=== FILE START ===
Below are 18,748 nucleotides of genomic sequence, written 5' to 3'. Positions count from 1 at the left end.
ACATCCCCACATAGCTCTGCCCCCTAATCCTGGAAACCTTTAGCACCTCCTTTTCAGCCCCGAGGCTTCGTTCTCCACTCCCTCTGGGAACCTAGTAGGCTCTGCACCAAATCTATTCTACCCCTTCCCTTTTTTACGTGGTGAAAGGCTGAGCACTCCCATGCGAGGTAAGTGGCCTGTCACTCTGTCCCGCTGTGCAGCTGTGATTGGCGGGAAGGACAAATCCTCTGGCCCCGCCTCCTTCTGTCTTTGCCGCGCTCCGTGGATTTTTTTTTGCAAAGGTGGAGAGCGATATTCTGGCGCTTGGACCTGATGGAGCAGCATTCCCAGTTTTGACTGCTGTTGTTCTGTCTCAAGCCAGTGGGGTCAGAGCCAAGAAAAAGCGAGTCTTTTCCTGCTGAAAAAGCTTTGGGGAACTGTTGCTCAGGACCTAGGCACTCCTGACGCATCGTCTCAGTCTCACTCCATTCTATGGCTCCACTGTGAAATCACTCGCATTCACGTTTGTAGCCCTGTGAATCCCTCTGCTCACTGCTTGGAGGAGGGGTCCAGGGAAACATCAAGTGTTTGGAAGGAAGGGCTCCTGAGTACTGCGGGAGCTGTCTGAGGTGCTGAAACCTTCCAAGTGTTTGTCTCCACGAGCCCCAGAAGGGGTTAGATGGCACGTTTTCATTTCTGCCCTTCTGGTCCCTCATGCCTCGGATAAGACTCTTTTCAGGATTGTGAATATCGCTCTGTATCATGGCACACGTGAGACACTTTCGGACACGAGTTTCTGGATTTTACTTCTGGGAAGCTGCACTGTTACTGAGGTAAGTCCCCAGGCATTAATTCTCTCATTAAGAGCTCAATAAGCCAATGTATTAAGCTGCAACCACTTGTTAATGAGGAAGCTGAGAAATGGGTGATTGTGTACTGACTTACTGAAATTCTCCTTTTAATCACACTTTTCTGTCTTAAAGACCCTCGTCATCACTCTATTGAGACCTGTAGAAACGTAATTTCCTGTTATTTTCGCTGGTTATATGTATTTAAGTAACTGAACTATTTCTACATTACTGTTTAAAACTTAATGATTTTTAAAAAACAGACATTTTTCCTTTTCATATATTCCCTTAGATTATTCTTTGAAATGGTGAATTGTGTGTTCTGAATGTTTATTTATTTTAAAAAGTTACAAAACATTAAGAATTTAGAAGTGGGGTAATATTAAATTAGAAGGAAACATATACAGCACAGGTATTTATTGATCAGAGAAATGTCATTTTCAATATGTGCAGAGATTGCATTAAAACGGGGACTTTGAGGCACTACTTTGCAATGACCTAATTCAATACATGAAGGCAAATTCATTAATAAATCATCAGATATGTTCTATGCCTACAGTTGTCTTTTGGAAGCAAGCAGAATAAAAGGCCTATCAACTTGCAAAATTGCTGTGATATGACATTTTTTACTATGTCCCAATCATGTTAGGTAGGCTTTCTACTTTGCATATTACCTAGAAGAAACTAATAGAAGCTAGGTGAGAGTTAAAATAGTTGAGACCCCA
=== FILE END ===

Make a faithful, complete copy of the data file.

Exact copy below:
Below are 18,748 nucleotides of genomic sequence, written 5' to 3'. Positions count from 1 at the left end.
ACATCCCCACATAGCTCTGCCCCCTAATCCTGGAAACCTTTAGCACCTCCTTTTCAGCCCCGAGGCTTCGTTCTCCACTCCCTCTGGGAACCTAGTAGGCTCTGCACCAAATCTATTCTACCCCTTCCCTTTTTTACGTGGTGAAAGGCTGAGCACTCCCATGCGAGGTAAGTGGCCTGTCACTCTGTCCCGCTGTGCAGCTGTGATTGGCGGGAAGGACAAATCCTCTGGCCCCGCCTCCTTCTGTCTTTGCCGCGCTCCGTGGATTTTTTTTTGCAAAGGTGGAGAGCGATATTCTGGCGCTTGGACCTGATGGAGCAGCATTCCCAGTTTTGACTGCTGTTGTTCTGTCTCAAGCCAGTGGGGTCAGAGCCAAGAAAAAGCGAGTCTTTTCCTGCTGAAAAAGCTTTGGGGAACTGTTGCTCAGGACCTAGGCACTCCTGACGCATCGTCTCAGTCTCACTCCATTCTATGGCTCCACTGTGAAATCACTCGCATTCACGTTTGTAGCCCTGTGAATCCCTCTGCTCACTGCTTGGAGGAGGGGTCCAGGGAAACATCAAGTGTTTGGAAGGAAGGGCTCCTGAGTACTGCGGGAGCTGTCTGAGGTGCTGAAACCTTCCAAGTGTTTGTCTCCACGAGCCCCAGAAGGGGTTAGATGGCACGTTTTCATTTCTGCCCTTCTGGTCCCTCATGCCTCGGATAAGACTCTTTTCAGGATTGTGAATATCGCTCTGTATCATGGCACACGTGAGACACTTTCGGACACGAGTTTCTGGATTTTACTTCTGGGAAGCTGCACTGTTACTGAGGTAAGTCCCCAGGCATTAATTCTCTCATTAAGAGCTCAATAAGCCAATGTATTAAGCTGCAACCACTTGTTAATGAGGAAGCTGAGAAATGGGTGATTGTGTACTGACTTACTGAAATTCTCCTTTTAATCACACTTTTCTGTCTTAAAGACCCTCGTCATCACTCTATTGAGACCTGTAGAAACGTAATTTCCTGTTATTTTCGCTGGTTATATGTATTTAAGTAACTGAACTATTTCTACATTACTGTTTAAAACTTAATGATTTTTAAAAAACAGACATTTTTCCTTTTCATATATTCCCTTAGATTATTCTTTGAAATGGTGAATTGTGTGTTCTGAATGTTTATTTATTTTAAAAAGTTACAAAACATTAAGAATTTAGAAGTGGGGTAATATTAAATTAGAAGGAAACATATACAGCACAGGTATTTATTGATCAGAGAAATGTCATTTTCAATATGTGCAGAGATTGCATTAAAACGGGGACTTTGAGGCACTACTTTGCAATGACCTAATTCAATACATGAAGGCAAATTCATTAATAAATCATCAGATATGTTCTATGCCTACAGTTGTCTTTTGGAAGCAAGCAGAATAAAAGGCCTATCAACTTGCAAAATTGCTGTGATATGACATTTTTTACTATGTCCCAATCATGTTAGGTAGGCTTTCTACTTTGCATATTACCTAGAAGAAACTAATAGAAGCTAGGTGAGAGTTAAAATAGTTGAGACCCCA